When we focus on Strategy, we place our attention on defining our plan for achieving the Vision we have set without focusing too much on the day-to-day actions that need to be taken. Whereas, at a Tactics level, we are attending to the action steps that need to be taken towards our goals.
Once again, when our client becomes aware of not only where they are giving their attention, but also where they would gain the best positive impact at any given time, they can start to be more effective in achieving their Vision.
For me, there are times when we need to place our attention at any of the top 3 levels of Vision, Strategy and Tactics – remembering that this is not a linear model, so you might move between these three levels as necessary. Where I find it least useful – and more tiring – to be is in the Problems and the Drama.
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North Point Coaching Academy runs a 16-week coach development programme, which is accredited by the International Coach Federation (ICF). In 2017, we have programmes starting in March, May and October. You can read more about the NPCA Certificate in Professional Coaching on our website or contact me for more details on firstname.lastname@example.org.
Please leave your comments in the comments section below.
Actually, I’m kinda confused on what kind of training/support the coach would provide.Is it on mental well-being/ marketing skills(see this in other section of the webpage).I’m interested to know more. Could you enlighten me on this?
Firstly, coaching is actually very different from training. Coaching is about walking together with your coachee to help them to find their own solutions for their goals. Say for example, you have a vision that you want to achieve, you could then work with a coach on finding ways forward to achieve that and how to overcome any barriers – either internal or external that might get in your way. The coach does this not through giving advice though. Instead they use their listening skills and powerful questions, along with a number of other tools and models, to help their client move forwards and come up with their own ideas. As a coach, I believe that all people are objects of greatness and, therefore, that they have the answers within.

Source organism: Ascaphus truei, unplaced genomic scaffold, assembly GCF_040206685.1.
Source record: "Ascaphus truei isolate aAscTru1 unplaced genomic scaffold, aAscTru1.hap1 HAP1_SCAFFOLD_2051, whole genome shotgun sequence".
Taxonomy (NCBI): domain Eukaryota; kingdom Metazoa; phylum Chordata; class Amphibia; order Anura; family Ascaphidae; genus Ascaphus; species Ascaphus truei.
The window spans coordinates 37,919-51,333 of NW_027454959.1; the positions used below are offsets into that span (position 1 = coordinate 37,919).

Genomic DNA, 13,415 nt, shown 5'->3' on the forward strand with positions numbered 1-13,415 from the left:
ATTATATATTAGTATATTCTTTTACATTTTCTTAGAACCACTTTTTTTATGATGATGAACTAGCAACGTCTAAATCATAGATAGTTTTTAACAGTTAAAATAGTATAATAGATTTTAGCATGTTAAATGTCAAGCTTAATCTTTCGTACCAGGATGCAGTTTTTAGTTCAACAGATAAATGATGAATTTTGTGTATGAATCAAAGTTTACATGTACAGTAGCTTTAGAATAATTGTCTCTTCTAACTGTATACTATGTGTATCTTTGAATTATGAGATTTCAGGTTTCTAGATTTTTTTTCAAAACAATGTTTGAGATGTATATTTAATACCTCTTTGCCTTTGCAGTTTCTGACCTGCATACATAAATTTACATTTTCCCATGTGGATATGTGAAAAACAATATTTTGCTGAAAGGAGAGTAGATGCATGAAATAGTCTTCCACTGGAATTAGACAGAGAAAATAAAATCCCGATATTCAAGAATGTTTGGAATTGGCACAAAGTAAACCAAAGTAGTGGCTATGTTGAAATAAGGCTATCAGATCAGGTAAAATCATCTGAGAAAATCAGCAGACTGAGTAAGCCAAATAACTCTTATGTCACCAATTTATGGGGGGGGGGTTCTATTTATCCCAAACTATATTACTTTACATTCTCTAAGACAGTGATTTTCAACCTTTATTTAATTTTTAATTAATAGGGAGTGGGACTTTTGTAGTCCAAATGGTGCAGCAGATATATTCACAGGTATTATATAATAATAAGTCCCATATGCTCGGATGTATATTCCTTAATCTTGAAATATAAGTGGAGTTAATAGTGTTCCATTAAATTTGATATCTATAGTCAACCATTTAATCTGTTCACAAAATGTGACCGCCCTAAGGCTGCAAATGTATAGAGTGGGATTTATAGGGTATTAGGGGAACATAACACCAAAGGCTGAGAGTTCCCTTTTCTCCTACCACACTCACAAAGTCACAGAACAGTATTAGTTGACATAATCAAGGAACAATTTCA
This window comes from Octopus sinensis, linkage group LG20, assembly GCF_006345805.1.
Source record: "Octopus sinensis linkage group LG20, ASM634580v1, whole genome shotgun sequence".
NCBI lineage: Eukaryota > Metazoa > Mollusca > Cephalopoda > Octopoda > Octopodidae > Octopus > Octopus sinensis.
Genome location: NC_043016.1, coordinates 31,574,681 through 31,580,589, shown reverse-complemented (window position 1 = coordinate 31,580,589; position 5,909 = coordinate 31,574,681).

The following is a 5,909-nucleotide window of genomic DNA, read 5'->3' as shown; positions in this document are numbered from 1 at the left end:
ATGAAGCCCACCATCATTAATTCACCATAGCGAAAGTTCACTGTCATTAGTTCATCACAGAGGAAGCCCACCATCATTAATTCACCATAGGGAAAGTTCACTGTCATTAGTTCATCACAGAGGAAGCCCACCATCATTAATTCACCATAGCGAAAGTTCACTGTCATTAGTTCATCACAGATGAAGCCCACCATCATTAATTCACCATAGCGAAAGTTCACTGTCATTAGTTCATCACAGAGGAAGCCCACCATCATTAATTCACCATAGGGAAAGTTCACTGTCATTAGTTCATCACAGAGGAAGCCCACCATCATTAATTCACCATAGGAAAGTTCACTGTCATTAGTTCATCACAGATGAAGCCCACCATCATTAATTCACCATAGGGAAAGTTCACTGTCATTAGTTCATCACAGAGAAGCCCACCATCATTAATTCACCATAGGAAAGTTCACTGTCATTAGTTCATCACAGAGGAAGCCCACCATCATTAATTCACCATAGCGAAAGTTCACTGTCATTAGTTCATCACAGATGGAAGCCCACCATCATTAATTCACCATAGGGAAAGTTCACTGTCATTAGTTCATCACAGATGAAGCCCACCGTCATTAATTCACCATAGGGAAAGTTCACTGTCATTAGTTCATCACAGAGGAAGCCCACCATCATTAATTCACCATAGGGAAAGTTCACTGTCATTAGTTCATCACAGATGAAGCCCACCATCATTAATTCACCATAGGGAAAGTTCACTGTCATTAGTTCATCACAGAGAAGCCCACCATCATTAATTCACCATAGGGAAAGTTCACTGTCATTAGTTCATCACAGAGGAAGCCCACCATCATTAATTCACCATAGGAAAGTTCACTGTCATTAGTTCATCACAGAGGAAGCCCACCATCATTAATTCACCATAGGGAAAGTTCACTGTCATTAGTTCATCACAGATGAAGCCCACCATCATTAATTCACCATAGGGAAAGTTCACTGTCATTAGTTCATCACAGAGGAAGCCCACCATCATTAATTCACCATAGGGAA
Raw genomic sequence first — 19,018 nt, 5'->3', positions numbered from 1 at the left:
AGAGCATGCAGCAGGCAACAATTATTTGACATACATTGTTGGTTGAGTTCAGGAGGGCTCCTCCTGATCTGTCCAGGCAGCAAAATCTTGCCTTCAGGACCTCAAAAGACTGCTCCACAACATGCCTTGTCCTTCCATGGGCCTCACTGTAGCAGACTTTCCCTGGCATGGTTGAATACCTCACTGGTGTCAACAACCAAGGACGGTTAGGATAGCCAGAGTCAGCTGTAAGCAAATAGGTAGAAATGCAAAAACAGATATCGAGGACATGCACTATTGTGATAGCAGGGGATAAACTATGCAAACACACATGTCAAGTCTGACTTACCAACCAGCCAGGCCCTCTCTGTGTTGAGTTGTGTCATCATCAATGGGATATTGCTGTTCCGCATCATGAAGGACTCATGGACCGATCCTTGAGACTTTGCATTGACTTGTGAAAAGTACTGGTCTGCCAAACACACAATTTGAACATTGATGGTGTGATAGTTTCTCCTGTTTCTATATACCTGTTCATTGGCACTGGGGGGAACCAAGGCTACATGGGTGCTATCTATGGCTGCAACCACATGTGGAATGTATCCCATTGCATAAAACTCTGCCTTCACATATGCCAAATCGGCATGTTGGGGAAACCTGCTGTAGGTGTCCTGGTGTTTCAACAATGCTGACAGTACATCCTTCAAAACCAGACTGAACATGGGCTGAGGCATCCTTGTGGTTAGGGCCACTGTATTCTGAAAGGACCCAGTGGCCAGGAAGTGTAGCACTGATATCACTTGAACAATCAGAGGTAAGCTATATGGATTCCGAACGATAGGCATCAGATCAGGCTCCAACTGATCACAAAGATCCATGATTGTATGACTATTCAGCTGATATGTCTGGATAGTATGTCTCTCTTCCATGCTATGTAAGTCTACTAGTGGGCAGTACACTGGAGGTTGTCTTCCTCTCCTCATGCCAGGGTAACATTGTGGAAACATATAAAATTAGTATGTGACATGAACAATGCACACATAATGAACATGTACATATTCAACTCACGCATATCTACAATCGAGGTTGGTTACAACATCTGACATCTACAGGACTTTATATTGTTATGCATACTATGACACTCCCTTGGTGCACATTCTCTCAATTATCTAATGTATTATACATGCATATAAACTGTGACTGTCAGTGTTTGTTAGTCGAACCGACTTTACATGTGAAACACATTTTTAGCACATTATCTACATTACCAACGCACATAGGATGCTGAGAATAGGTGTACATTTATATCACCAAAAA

The tool you have been reading about here is one of the tools that a coach might use when the client is stuck and unable to move forwards. Please feel free to look at the other tools in this coaching series also. http://npca.ae/coaching-academy/tools-of-coaching-1/ . The blog on Content vs Process might help you to better understand what coaching is.
At NPCA, we run an ICF (International Coach Federation) accredited coaching programme to train people to become coaches. We train people in the general skills of coaching regardless of the niche that they decide to work in. Once trained as a coach, our students will coach in a niche for example some people might decide to work as Life coaches, Executive or Leadership coaches or in Sales coaching. They might decide to coach their teams internally within their current position or to use their coaching skills to build an internal coaching culture in their companies. Simulan, if you are interested in learning more about our course or the possibilities for what you can do with a coaching qualification, please get in touch or take a look at the programme details.
Thanks for getting in touch and I hope my explanation helps you to understand better.
Hi Sarah, well I have come late to this but have taken something from it. I too have had negative thoughts whenever something has gone wrong in my life. I sometimes feel all doom and gloom, and sometimes think of all the worst scenarios that may happen as a result of the problem. I think I do that to prepare myself.
But lately I have tried to think positively. I want to get on top of that mountain. I just need to train myself to be more positive and to tackle the problem or problems in front of me.